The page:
The most complex object on Earth is the human brain. However, even though it's intertwined by billions of nerve fibers almost in a chaotic fashion, scientists who have used sophisticated mathematical analysis of advanced imaging data found that the neural pathways that carry electrical signals through the brain are arranged in a very simple manner, resembling a grid. This counter-intuitive finding suggests that the neural structure is extremely simple, underlying the complexity of the brain.
"We found the brain is built from parallel and perpendicular fibers that cross each other in an orderly fashion. Finding this kind of simple organization in the forebrain of higher animals was completely unsuspected," says Van Wedeen, MD, of the Martinos Center for Biomedical Imaging at Massachusetts General Hospital, who led the study. "Knowing there is a simple plan that, modified by evolution and development, gives rise to all brains has implications for researchers working to build an atlas of brain connections, for pursuing investigation of how the brain develops and for expanding theories of how the brain works."
This staggering conclusion was made after the researchers, lead by Van Wedeen of Massachusetts General Hospital in Boston, employed a variation of magnetic resonance imaging (MRI) that harnesses the diffusion of water in brain tissue. Previous research which tried to map the neural pathways of higher order animals, like primates, had been challenging because each pathway crosses many others within a small space, making them difficult to interpret.
Mapping the brain's grid
The method employed by the researchers in the present study basically tracks the movement of water molecules, which they used to brain brain nerves, but at the same time also highlight where these fibres cross. Four species of non-human primates (rhesus monkeys, owl monkeys, marmosets and galagos), together with human volunteers, have had their brains analysed using diffusion spectrum MR imaging. Mathematical analysis of all crossing or adjacent pathways in the brains showed that these were either perpendicular or parallel to the original pathway. Lower primates, like the Galago bushbaby, had a much more evident grid structure, revealing sheets of parallel fibres running at 90 degrees to each another, however moving up towards the primate tree showed that the pathways became progressively slightly more curved, still the grid-like structure was still preserved in humans as well.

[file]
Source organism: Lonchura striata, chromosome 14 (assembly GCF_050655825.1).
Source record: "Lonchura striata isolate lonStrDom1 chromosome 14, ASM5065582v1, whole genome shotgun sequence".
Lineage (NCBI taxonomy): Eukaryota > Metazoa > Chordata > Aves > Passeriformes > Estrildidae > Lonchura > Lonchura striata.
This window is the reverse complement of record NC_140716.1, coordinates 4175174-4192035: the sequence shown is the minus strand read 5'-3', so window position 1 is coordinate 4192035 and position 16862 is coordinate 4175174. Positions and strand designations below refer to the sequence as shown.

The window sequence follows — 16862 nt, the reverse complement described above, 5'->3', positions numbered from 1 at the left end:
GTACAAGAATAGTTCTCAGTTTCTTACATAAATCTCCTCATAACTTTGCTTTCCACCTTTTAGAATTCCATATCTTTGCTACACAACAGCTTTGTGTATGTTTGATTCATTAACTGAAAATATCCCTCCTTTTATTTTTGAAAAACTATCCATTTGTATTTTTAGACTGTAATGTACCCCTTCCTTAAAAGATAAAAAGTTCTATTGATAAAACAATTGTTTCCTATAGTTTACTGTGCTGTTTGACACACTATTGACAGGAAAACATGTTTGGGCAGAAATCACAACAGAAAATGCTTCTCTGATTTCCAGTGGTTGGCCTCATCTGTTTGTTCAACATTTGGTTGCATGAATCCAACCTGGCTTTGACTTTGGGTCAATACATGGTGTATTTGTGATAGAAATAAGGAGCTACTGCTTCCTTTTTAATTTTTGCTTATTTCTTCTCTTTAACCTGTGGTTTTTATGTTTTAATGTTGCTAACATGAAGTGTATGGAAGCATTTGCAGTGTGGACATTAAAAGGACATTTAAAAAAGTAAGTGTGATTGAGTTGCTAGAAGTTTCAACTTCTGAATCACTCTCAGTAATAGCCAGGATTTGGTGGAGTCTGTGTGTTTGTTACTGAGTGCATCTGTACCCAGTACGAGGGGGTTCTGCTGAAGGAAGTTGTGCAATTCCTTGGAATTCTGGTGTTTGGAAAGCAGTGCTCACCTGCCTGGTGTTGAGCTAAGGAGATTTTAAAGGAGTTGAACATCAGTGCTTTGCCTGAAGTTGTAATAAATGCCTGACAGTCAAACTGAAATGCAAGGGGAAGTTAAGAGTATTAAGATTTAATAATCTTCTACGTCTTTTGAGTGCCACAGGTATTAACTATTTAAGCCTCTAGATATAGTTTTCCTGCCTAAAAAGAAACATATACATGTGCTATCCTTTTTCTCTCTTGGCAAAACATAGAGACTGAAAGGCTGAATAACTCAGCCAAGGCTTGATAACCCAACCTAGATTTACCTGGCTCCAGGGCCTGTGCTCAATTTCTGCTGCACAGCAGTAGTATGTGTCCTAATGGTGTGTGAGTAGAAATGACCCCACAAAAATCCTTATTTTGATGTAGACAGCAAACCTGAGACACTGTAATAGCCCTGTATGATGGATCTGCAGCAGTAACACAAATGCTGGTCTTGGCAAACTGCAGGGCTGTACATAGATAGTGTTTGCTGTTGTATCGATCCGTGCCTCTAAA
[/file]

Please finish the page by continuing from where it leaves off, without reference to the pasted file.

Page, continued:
This new grid structure finding might explain how the brain evolved progressively this well, considering a tangled up structure would make it difficult for mutations to increment changes in connectivity.
"I don't think anyone suspected the brain would have this sort of pervasive geometric pattern," Wedeen says. "Although our findings could be described as a new longitude and latitude for the brain, they're also leading us to an entirely new understanding of how and why the brain is organized the way it is. The old image of the brain as a tangle of thousands of discrete, unconnected wires didn't make sense from an evolutionary standpoint. How could natural selection guide each of those wires into more efficient, advantageous configurations?
"The very simplicity of this grid structure is the reason why it can accomodate the random, gradual changes of evolution," he continues. "It's easier for a simple structure to change and adapt, whether we're talking about the big changes that occur across evolution or the changes that can occur during an individual's lifetime – both the normal neuroplasticity associated with development and learning or the damage that results from injury or disease. A simple grid structure makes both evolutionary and develomental sense."
All extremely interesting, and if proven correct, the findings could have some important consequences on future brain studies. However, diffusion MRI can't detect nerve fibres directly, instead it reconstructs images based on the movement of water molecules in a magnetic field. This makes the data interpretative and subjected to interference factors. The present study is sure to stir controversy, but all for the best - more effort will be directed towards studying neural pathways.
The findings were published in the journal Science.